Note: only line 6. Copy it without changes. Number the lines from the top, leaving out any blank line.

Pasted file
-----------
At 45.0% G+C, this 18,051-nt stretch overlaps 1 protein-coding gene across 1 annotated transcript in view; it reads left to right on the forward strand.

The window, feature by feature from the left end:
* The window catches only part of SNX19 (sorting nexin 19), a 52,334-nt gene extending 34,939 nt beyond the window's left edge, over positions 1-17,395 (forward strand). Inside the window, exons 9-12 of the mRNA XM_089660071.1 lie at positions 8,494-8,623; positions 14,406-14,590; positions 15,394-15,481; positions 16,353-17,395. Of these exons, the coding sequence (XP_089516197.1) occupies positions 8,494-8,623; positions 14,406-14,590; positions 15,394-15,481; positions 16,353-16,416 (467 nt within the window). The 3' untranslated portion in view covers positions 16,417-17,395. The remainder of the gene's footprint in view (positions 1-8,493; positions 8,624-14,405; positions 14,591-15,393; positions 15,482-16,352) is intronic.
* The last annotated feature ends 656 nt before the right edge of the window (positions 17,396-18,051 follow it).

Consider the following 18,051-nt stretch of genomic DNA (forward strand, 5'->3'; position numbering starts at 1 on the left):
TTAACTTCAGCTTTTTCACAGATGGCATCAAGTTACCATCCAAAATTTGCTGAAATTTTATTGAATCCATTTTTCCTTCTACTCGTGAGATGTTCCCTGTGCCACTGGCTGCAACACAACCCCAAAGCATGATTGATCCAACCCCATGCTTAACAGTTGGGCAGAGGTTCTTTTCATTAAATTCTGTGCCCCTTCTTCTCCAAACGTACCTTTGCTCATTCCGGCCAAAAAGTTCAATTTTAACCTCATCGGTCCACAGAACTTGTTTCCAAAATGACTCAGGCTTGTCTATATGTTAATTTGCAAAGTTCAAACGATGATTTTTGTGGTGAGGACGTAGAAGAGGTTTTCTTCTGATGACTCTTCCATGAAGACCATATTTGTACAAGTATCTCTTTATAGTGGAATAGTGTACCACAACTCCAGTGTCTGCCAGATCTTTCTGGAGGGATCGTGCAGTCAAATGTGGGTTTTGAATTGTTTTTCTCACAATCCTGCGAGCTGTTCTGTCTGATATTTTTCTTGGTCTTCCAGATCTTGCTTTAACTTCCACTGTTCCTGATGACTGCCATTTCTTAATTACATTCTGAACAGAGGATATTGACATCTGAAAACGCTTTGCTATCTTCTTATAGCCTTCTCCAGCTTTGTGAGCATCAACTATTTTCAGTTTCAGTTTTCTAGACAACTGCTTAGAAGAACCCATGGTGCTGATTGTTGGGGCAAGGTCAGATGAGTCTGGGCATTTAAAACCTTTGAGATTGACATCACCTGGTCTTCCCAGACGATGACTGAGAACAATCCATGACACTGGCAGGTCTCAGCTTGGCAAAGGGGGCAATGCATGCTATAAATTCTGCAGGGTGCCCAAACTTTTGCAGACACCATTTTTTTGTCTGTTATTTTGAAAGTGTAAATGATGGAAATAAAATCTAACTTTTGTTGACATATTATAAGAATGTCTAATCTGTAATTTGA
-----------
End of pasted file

TTAACTTCAGCTTTTTCACAGATGGCATCAAGTTACCATCCAAAATTTGCTGAAATTTTATTGAATCCATTTTTCCTTCTACTCGTGAGATGTTCCCTGTGCCACTGGCTGCAACACAACCCCAAAGCATGATTGATCCAACCCCATGCTTAACAGTTGGGCAGAGGTTCTTTTCATTAAATTCTGTGCCCCTTCTTCTCCAAACGTACCTTTGCTCATTCCGGCCAAAAAGTTCAATTTTAACCTCATCGGTCCACAGAACTTGTTTCCAAAATGACTCAGGCTTGTCTATATGTTAATTTGCAAAGTTCAAACGATGATTTTTGTGGTGAGGACGTAGAAGAGGTTTTCTTCTGATGACTCTTCCATGAAGACCATATTTGTACAAGTATCTCTTTATAGTGGAATAGTGTACCACAACTCCAGTGTCTGCCAGATCTTTCTGGAGGGATCGTGCAGTCAAATGTGGGTTTTGAATTGTTTTTCTCACAATCCTGCGAGCTGTTCTGTCTGATATTTTTCTTGGTCTTCCAGATCTTGCTTTAACTTCCACTGTTCCTGATGACTGCCATTTCTTAATTACATTCTGAACAGAGGATATTGACATCTGAAAACGCTTTGCTATCTTCTTATAGCCTTCTCCAGCTTTGTGAGCATCAACTATTTTCAGTTTCAGTTTTCTAGACAACTGCTTAGAAGAACCCATGGTGCTGATTGTTGGGGCAAGGTCAGATGAGTCTGGGCATTTAAAACCTTTGAGATTGACATCACCTGGTCTTCCCAGACGATGACTGAGAACAATCCATGACACTGGCAGGTCTCAGCTTGGCAAAGGGGGCAATGCATGCTATAAATTCTGCAGGGTGCCCAAACTTTTGCAGACACCATTTTTTTGTCTGTTATTTTGAAAGTGTAAATGATGGAAATAAAATCTAACTTTTGTTGACATATTATAAGAATGTCTAATCTGTAATTTGA